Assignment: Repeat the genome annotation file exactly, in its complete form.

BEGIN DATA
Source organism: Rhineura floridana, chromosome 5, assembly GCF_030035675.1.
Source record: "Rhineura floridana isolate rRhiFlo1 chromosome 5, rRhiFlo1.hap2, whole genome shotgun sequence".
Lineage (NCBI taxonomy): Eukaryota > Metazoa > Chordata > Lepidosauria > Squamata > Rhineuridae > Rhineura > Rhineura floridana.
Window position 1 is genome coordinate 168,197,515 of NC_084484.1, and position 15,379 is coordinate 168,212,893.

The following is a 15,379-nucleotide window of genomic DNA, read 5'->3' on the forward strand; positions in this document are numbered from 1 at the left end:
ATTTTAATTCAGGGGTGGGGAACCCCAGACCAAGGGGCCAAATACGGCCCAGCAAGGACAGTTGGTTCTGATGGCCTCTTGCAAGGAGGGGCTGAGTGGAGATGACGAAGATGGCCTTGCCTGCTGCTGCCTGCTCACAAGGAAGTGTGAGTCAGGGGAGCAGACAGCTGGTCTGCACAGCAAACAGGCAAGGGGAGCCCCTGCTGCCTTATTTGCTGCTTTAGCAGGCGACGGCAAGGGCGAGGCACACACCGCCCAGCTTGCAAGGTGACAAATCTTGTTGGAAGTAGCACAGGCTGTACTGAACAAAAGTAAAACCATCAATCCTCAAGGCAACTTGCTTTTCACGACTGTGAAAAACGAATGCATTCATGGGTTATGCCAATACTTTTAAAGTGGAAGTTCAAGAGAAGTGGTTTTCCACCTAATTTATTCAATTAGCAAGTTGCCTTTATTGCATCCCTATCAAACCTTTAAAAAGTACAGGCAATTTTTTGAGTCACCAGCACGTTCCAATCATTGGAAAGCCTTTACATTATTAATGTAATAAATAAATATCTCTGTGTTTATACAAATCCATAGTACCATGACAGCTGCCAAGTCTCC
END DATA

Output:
Source organism: Rhineura floridana, chromosome 5, assembly GCF_030035675.1.
Source record: "Rhineura floridana isolate rRhiFlo1 chromosome 5, rRhiFlo1.hap2, whole genome shotgun sequence".
Lineage (NCBI taxonomy): Eukaryota > Metazoa > Chordata > Lepidosauria > Squamata > Rhineuridae > Rhineura > Rhineura floridana.
Window position 1 is genome coordinate 168,197,515 of NC_084484.1, and position 15,379 is coordinate 168,212,893.

The following is a 15,379-nucleotide window of genomic DNA, read 5'->3' on the forward strand; positions in this document are numbered from 1 at the left end:
ATTTTAATTCAGGGGTGGGGAACCCCAGACCAAGGGGCCAAATACGGCCCAGCAAGGACAGTTGGTTCTGATGGCCTCTTGCAAGGAGGGGCTGAGTGGAGATGACGAAGATGGCCTTGCCTGCTGCTGCCTGCTCACAAGGAAGTGTGAGTCAGGGGAGCAGACAGCTGGTCTGCACAGCAAACAGGCAAGGGGAGCCCCTGCTGCCTTATTTGCTGCTTTAGCAGGCGACGGCAAGGGCGAGGCACACACCGCCCAGCTTGCAAGGTGACAAATCTTGTTGGAAGTAGCACAGGCTGTACTGAACAAAAGTAAAACCATCAATCCTCAAGGCAACTTGCTTTTCACGACTGTGAAAAACGAATGCATTCATGGGTTATGCCAATACTTTTAAAGTGGAAGTTCAAGAGAAGTGGTTTTCCACCTAATTTATTCAATTAGCAAGTTGCCTTTATTGCATCCCTATCAAACCTTTAAAAAGTACAGGCAATTTTTTGAGTCACCAGCACGTTCCAATCATTGGAAAGCCTTTACATTATTAATGTAATAAATAAATATCTCTGTGTTTATACAAATCCATAGTACCATGACAGCTGCCAAGTCTCC